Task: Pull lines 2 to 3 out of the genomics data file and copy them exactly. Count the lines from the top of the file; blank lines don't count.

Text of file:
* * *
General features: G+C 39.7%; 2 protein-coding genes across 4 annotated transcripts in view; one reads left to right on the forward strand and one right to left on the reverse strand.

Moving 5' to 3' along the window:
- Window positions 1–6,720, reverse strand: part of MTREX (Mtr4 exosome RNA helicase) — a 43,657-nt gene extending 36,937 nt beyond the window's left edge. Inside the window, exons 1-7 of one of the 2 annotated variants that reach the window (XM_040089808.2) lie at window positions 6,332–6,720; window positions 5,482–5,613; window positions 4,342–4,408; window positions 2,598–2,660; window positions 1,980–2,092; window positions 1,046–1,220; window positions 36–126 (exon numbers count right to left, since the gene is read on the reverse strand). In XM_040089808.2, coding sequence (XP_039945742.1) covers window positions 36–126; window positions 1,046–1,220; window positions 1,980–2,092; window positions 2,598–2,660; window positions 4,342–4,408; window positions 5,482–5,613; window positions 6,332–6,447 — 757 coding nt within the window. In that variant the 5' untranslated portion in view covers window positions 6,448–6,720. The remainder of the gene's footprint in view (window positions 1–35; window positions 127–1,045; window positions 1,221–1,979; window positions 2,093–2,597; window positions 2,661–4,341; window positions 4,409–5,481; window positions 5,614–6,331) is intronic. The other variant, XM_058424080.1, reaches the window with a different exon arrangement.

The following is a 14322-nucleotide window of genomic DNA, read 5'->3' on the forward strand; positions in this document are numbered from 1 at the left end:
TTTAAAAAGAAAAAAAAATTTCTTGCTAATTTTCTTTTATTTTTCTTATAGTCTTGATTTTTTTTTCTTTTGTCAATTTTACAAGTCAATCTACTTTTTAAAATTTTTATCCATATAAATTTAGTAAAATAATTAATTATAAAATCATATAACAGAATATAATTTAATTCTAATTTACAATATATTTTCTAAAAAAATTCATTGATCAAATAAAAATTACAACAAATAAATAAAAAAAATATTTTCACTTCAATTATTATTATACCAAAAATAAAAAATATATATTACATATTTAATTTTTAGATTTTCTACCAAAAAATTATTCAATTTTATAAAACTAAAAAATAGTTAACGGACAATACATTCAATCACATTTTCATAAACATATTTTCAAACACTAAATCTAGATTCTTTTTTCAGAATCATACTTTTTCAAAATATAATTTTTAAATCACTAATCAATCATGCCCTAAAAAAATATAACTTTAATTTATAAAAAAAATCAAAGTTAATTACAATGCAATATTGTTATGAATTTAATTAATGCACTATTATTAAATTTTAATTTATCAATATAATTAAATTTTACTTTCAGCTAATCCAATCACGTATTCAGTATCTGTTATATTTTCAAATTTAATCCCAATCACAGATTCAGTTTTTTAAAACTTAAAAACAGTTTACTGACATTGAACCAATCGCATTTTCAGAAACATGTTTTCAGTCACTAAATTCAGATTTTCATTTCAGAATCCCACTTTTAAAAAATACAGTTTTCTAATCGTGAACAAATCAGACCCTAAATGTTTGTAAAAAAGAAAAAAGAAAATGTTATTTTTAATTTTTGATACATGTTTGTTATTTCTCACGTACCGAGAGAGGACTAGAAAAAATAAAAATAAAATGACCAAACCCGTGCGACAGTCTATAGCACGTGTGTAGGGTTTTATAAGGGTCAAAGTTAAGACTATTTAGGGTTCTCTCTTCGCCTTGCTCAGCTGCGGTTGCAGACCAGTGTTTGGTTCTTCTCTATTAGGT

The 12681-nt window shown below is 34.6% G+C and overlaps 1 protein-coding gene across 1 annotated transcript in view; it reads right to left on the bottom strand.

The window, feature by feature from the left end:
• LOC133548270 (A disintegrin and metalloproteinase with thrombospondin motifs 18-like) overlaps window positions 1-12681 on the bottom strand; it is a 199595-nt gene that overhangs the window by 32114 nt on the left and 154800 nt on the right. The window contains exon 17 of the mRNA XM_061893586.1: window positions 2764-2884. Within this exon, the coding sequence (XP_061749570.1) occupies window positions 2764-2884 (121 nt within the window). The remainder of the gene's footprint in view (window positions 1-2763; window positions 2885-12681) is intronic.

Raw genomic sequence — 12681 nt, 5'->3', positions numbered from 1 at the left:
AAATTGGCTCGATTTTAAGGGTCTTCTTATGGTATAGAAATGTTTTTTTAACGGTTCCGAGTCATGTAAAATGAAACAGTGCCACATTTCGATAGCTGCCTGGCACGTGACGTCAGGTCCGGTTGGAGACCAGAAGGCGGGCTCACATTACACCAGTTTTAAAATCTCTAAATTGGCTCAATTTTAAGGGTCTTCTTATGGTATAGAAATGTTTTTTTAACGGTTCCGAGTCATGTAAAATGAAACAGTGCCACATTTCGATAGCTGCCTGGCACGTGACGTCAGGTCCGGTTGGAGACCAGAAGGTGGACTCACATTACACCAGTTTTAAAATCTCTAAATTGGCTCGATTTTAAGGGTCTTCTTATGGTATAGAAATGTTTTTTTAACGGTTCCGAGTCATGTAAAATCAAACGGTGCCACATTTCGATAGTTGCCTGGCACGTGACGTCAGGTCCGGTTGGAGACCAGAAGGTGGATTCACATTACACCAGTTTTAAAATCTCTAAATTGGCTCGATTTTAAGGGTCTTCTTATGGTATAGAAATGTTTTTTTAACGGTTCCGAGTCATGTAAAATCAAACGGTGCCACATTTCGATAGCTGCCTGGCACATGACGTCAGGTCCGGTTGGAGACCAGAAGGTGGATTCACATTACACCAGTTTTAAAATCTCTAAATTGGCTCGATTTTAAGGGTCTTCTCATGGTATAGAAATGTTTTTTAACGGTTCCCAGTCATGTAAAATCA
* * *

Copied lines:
Moving 5' to 3' along the window:
- Window positions 1–6,720, reverse strand: part of MTREX (Mtr4 exosome RNA helicase) — a 43,657-nt gene extending 36,937 nt beyond the window's left edge. Inside the window, exons 1-7 of one of the 2 annotated variants that reach the window (XM_040089808.2) lie at window positions 6,332–6,720; window positions 5,482–5,613; window positions 4,342–4,408; window positions 2,598–2,660; window positions 1,980–2,092; window positions 1,046–1,220; window positions 36–126 (exon numbers count right to left, since the gene is read on the reverse strand). In XM_040089808.2, coding sequence (XP_039945742.1) covers window positions 36–126; window positions 1,046–1,220; window positions 1,980–2,092; window positions 2,598–2,660; window positions 4,342–4,408; window positions 5,482–5,613; window positions 6,332–6,447 — 757 coding nt within the window. In that variant the 5' untranslated portion in view covers window positions 6,448–6,720. The remainder of the gene's footprint in view (window positions 1–35; window positions 127–1,045; window positions 1,221–1,979; window positions 2,093–2,597; window positions 2,661–4,341; window positions 4,409–5,481; window positions 5,614–6,331) is intronic. The other variant, XM_058424080.1, reaches the window with a different exon arrangement.